We were deeply saddened to learn of the passing of one of the true heroes of the pro-life movement, a gentle giant of a man whose courage and commitment to protecting life inspired millions and saved the lives of thousands of babies.
As Shakespeare would have said, he bestrode this narrow world like a Colossus: an infinitely kind, principled and courageous leader with a mission to end abortion.
The church in Illinois was full for his funeral, and many more lined the streets outside to show their respect for a man who had transformed and led the pro-life movement in his own inimitable way, always with great heart and courage and vision, and also with great compassion and great love.
It was fitting then that during the broadcast of Joe's funeral the noise and laughter of babies and small children in the church was constantly heard. He would have loved that, I suspect.
"He could not understand how anyone could kill an innocent child in the womb," the priest said, "and in everyone of those children he saw you." Everyone who knew Joe Scheidler knew how true that was. He cherished human beings, and they cherished him, for his indefatigable good humour, his warmth and for his unfailing example. In exposing the injustice of abortion, Joe Scheidler showed us how to be better human beings.
It can't have always been easy. Joe Scheidler was set for a big career in public relations, married to the love of his life Annie, but he instead took on the enormous and difficult task of stopping abortion and of bringing love and compassion to both mother and child.
It became their life's work. Joe with his fedora hat and his bullhorn, Annie by his side, dedicated his life to the pro-life cause, founding the Pro-Life Action League in Chicago in 1980, and penning the book which became a guide for activists everywhere: "99 ways to Stop Abortion".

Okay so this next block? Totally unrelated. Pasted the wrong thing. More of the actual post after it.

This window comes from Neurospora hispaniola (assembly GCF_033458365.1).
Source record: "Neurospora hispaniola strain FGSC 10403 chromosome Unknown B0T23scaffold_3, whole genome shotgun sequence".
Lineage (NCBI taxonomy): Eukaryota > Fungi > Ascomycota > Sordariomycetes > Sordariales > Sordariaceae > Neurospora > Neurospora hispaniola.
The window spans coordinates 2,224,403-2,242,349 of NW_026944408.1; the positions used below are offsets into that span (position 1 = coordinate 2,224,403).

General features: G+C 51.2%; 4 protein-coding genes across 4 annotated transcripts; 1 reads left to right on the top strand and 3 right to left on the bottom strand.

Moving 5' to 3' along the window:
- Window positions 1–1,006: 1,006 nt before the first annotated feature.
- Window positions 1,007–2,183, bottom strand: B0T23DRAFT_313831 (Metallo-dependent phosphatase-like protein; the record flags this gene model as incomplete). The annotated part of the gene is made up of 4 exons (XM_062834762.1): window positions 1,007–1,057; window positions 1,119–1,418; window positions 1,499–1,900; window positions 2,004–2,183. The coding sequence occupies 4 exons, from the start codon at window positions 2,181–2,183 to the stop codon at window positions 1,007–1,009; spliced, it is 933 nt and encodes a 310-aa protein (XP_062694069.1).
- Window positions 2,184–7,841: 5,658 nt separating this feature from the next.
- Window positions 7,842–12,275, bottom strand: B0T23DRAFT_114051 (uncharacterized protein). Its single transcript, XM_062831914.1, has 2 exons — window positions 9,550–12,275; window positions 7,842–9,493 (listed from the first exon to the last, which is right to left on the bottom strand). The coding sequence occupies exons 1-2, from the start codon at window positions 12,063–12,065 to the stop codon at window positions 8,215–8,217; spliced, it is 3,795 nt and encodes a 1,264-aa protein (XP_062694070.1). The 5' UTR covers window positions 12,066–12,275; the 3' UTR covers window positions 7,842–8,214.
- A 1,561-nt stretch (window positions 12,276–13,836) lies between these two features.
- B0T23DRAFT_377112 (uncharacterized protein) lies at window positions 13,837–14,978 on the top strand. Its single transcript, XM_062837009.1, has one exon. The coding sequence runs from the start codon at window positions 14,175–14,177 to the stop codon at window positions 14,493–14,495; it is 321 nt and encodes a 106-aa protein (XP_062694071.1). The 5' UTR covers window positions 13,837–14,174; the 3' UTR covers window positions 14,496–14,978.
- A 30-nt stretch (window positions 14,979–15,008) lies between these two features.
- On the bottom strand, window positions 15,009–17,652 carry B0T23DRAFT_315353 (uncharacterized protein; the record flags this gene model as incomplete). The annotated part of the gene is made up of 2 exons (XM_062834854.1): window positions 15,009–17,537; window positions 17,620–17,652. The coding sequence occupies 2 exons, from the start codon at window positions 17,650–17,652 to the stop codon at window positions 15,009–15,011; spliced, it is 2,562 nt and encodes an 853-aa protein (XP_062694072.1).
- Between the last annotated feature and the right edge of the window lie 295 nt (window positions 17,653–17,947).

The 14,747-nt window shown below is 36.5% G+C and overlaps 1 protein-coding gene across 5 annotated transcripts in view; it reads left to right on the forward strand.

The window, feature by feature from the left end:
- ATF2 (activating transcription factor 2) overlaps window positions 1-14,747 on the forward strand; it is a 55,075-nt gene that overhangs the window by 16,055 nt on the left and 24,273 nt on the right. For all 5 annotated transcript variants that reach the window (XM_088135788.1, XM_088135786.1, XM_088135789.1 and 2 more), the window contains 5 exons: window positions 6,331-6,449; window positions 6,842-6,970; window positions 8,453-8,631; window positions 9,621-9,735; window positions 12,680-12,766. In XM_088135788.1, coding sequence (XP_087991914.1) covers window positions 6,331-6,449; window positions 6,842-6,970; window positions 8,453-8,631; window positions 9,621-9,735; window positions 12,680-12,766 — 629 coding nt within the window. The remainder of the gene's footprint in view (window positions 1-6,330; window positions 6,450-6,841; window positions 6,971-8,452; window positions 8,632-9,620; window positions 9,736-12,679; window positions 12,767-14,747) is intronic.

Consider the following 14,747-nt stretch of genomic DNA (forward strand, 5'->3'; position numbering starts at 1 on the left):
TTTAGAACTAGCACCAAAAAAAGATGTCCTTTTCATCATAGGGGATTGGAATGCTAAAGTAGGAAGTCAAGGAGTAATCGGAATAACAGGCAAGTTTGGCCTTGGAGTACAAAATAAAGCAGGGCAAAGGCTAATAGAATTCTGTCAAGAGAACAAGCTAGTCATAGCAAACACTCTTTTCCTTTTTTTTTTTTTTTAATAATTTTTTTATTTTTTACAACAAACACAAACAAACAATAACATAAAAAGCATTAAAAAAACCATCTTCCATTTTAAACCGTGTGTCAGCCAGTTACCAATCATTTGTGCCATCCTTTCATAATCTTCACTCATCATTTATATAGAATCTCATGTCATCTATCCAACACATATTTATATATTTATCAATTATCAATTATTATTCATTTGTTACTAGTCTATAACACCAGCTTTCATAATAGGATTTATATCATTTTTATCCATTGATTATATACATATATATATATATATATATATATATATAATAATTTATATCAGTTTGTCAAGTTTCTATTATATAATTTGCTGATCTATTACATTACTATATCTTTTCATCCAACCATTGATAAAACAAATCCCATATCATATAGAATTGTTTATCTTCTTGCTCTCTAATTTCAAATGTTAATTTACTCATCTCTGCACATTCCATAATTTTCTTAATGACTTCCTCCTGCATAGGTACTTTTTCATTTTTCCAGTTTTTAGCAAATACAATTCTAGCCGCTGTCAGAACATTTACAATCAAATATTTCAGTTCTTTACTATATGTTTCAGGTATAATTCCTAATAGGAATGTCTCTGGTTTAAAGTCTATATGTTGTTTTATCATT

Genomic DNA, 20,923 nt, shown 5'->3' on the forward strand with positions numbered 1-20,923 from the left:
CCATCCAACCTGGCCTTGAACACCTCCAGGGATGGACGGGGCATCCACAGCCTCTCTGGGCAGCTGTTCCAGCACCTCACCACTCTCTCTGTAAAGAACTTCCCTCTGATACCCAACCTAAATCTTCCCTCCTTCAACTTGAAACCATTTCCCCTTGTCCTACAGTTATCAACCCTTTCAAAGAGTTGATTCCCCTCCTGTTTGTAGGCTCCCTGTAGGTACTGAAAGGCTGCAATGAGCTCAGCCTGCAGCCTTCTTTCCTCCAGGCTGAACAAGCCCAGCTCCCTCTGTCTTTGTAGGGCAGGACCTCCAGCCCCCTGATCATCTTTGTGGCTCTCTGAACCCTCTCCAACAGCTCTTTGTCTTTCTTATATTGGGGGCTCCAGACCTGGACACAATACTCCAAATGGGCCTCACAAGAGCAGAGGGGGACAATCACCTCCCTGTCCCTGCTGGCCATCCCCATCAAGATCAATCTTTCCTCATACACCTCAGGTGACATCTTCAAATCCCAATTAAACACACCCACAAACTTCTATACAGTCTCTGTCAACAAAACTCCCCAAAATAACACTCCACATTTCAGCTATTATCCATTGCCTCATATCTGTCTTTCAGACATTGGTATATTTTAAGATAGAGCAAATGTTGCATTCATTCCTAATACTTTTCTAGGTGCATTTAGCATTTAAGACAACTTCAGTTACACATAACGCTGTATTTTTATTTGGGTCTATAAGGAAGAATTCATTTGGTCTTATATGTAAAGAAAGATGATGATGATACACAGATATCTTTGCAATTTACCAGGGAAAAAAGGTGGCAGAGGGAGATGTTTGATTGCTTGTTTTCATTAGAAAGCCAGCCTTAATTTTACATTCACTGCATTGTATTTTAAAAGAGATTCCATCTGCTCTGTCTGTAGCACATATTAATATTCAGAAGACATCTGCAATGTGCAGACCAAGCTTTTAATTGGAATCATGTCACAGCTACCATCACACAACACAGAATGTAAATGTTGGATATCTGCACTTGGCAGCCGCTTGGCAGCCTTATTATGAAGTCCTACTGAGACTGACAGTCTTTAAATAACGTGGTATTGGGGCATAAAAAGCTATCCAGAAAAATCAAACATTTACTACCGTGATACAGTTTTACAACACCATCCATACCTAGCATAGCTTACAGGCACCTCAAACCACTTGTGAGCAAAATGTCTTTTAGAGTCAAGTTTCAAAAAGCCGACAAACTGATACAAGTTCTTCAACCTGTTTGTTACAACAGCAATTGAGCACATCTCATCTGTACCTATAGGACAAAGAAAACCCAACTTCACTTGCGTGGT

He was successful in his activism and much admired, and while it's difficult to estimate with certainty, it's likely that the babies saved by the League number in the tens of thousands. Joe brought so many activists to the cause, including the founder of 40 days for Life, and many others, not just because of his smiling, sincere encouragement but because he made us understand that everyone has a part to play in saving babies and stopping abortion.
That success made him a target of abortion campaigners who sought to stymie his work by tying him up in malicious and time-consuming court cases, including the ridiculous charge of racketeering laid against his work at abortion clinics where he sought to offer women a better answer.
With the assistance of the Thomas More Society, Joe fought those charges all the way to the U.S. Supreme Court Centre not once but three times. He won, but it must have been exhausting. But Joe took it all in his stride. As we say in Irish, 'Ní bheith a leithead arís ann' - we will not see his likes again.
His was a life committed to fighting for those suffering injustice. In 1965, while teaching at Mundelein College, he brought a group of students to march with Martin Luther King from Selma to Montgomery, Alabama.
"It's fitting that my father died on the day when Americans remember the legacy of Martin Luther King," his son Eric Scheidler, an equally superb leader of pro-life activism. "Seeing the impact that regular Americans could have by taking action against racial injustice inspired my father to mobilize Americans in the same way in the fight against the injustice of abortion."
Joe never backed away from exposing the ugly reality of abortion, for all that the tiny broken bodies also broke his heart. He wanted to give the least of God's little ones the love and dignity and protection they deserved. His example encouraged so many of us to do the same.
He died aged 93, surrounded by his loving family, and admired by people everywhere. Henry Hyde once said that in our moment of final judgement "those in the pro-life movement will not be alone. I think there'll be a chorus of voices that have never been heard in this world but are heard beautifully and clearly in the next world. hey will say to God, “Spare him, because he loved us!”’
That is especially true of Joe Scheidler. Ar dheis Dé go Raibh a Anam Dílis.
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